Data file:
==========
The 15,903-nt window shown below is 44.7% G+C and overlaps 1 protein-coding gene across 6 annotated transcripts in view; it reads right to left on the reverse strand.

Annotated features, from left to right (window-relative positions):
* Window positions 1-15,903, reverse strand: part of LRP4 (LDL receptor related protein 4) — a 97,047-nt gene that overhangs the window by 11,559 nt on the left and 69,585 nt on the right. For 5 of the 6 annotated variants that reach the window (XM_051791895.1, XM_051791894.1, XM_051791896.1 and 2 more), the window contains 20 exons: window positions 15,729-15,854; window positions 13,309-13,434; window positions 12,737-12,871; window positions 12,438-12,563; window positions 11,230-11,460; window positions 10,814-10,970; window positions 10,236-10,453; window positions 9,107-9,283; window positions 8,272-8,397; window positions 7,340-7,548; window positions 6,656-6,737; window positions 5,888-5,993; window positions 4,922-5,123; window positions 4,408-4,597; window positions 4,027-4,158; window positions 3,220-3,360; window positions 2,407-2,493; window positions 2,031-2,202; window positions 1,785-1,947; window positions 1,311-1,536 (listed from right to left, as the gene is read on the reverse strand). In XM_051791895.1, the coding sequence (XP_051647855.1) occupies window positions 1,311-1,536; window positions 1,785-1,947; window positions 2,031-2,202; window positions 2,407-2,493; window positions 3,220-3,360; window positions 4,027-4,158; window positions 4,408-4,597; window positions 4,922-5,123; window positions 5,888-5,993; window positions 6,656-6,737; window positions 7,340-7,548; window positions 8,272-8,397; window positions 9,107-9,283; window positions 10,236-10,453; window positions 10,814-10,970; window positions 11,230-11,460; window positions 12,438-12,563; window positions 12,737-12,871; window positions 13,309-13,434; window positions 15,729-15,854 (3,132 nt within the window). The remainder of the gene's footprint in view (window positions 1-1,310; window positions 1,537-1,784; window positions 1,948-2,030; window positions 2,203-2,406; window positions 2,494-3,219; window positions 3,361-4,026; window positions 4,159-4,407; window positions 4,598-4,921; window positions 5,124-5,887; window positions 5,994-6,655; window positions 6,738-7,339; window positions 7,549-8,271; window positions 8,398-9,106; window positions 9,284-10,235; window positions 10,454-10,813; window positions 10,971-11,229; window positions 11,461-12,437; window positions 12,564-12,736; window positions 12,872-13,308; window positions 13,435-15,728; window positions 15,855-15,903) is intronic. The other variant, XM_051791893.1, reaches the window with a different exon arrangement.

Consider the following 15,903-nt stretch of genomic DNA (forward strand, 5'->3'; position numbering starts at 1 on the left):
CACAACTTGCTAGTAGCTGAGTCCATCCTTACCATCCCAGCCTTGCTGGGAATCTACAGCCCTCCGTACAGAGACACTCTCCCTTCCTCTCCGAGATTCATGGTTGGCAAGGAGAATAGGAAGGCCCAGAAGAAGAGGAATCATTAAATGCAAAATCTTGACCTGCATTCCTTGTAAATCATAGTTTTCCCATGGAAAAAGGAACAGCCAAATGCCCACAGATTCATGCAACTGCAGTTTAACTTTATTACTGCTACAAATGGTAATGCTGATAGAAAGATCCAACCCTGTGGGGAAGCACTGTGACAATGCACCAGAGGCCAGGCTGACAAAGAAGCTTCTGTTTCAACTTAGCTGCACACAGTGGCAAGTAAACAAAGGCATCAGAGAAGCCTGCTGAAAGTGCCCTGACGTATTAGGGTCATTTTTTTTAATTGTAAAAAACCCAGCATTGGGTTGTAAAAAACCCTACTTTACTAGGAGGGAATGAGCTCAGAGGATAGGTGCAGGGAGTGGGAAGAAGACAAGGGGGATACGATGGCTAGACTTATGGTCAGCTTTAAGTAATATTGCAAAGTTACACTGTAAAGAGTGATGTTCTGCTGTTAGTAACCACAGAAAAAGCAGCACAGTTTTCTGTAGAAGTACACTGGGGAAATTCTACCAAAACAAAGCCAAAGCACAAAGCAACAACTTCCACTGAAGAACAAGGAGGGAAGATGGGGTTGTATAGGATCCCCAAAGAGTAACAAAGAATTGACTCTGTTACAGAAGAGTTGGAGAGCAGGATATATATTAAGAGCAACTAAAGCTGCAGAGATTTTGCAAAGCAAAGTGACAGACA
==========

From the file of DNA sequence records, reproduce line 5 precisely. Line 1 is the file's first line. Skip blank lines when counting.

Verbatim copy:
CACAACTTGCTAGTAGCTGAGTCCATCCTTACCATCCCAGCCTTGCTGGGAATCTACAGCCCTCCGTACAGAGACACTCTCCCTTCCTCTCCGAGATTCATGGTTGGCAAGGAGAATAGGAAGGCCCAGAAGAAGAGGAATCATTAAATGCAAAATCTTGACCTGCATTCCTTGTAAATCATAGTTTTCCCATGGAAAAAGGAACAGCCAAATGCCCACAGATTCATGCAACTGCAGTTTAACTTTATTACTGCTACAAATGGTAATGCTGATAGAAAGATCCAACCCTGTGGGGAAGCACTGTGACAATGCACCAGAGGCCAGGCTGACAAAGAAGCTTCTGTTTCAACTTAGCTGCACACAGTGGCAAGTAAACAAAGGCATCAGAGAAGCCTGCTGAAAGTGCCCTGACGTATTAGGGTCATTTTTTTTAATTGTAAAAAACCCAGCATTGGGTTGTAAAAAACCCTACTTTACTAGGAGGGAATGAGCTCAGAGGATAGGTGCAGGGAGTGGGAAGAAGACAAGGGGGATACGATGGCTAGACTTATGGTCAGCTTTAAGTAATATTGCAAAGTTACACTGTAAAGAGTGATGTTCTGCTGTTAGTAACCACAGAAAAAGCAGCACAGTTTTCTGTAGAAGTACACTGGGGAAATTCTACCAAAACAAAGCCAAAGCACAAAGCAACAACTTCCACTGAAGAACAAGGAGGGAAGATGGGGTTGTATAGGATCCCCAAAGAGTAACAAAGAATTGACTCTGTTACAGAAGAGTTGGAGAGCAGGATATATATTAAGAGCAACTAAAGCTGCAGAGATTTTGCAAAGCAAAGTGACAGACA